Aug 162012

Photo © Bulleen Art & Garden

Don’t forget the birds, butterflies and bees! Provide a feast for them in your garden with a range of natives that are flowering now. It’s a fantastic time to appreciate the floral splendor of the Australian bush, whether the delicate blossom of a Hypocalymma or the robust bud of an Isopogen.

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Aug 162012

Once prized for their antiseptic and medicinal properties, marjoram and oregano and now fairly common in Australian kitchens and gardens and with good reason. They are both easy to grow, gorgeous to look at and incredibly tasty. Oregano, due to its spreading habit, is also an excellent ‘living weed mat’, giving you a tasty plant that does the weeding for you.

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Aug 092012

At the moment in our gift shop we have a great range of highly decorative Moroccan style lanterns with gorgeous colored glass. These lanterns come in various shapes and styles and they operate with a single tea light. Perfect for that next family gathering outside.

Aug 012012

I know… you hate broad beans. Perhaps they were served to you as a kid… boiled to within an inch of their lives, until they were the colour, taste and texture of cardboard.

But have you tried eating them when they are picked young? Take them from their pod before the tough coat has had a chance to form on the beans. They are the colour of fresh spring leaves, and are light in flavour. There’s nothing better than cooking up some spaghetti or fettuccine, toss this in a hot pan with fresh broad beans, garlic, sea salt, olive oil, ground pepper, some anchovies and serve with shaved parmesan. Mmmm… a true spring treat.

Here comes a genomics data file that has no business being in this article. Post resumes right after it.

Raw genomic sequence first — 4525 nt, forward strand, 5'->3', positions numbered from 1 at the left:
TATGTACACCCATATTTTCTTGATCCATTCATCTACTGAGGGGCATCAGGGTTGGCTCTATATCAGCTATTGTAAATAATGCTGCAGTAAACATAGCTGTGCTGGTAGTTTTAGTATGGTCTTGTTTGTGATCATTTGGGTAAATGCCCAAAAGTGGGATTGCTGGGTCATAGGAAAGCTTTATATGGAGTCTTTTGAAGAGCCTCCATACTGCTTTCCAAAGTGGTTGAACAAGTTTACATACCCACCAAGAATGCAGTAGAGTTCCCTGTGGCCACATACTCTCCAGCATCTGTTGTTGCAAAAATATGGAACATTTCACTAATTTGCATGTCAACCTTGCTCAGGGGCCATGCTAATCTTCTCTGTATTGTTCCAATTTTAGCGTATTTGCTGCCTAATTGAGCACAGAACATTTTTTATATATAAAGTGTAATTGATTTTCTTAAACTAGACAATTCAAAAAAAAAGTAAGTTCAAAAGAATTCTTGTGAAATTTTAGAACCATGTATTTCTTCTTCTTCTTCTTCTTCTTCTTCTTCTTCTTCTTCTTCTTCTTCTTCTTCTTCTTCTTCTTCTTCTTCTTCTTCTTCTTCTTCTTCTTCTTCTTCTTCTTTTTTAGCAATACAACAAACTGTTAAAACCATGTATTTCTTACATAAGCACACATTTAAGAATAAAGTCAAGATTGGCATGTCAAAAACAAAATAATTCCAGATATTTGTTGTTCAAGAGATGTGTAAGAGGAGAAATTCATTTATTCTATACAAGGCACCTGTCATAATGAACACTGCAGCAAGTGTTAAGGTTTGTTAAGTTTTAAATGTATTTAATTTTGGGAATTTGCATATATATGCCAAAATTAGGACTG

Broad beans are great to grow in autumn and winter. Mature plants are frost hardy too. Sow them from late summer through autumn and winter. The beans take 3 months to mature, so you’ll normally have your broad bean eating frenzy in spring. Plant them in blocks so the plants support each other, and you may need to tie string around them to keep them upright (especially in the case of the taller varieties). Broad beans are easy when planted from seed. They are large seeds, so they are easy to handle (great for kids!) and you get loads from a pack. Plant the seeds 5cm deep and water them in well. You won’t need to water them again until you see their heads pop up (unless it’s abnormally hot or windy.)

Broad beans are not hungry crops, so you only need to lightly manure the soil. Sprinkle around some dolomite or garden lime and fork through the soil. Pinching out the tips after the first flowers appear will encourage the pods to set.

I love the broad bean flowers, they’re white and black. So very unusual. You can also get a crimson flowered variety from Diggers seeds. (see the pic above for how great they look!)

Two tried and true old fashioned varieties are:

Aquadulce – has long, well filled pods with a nutty flavour.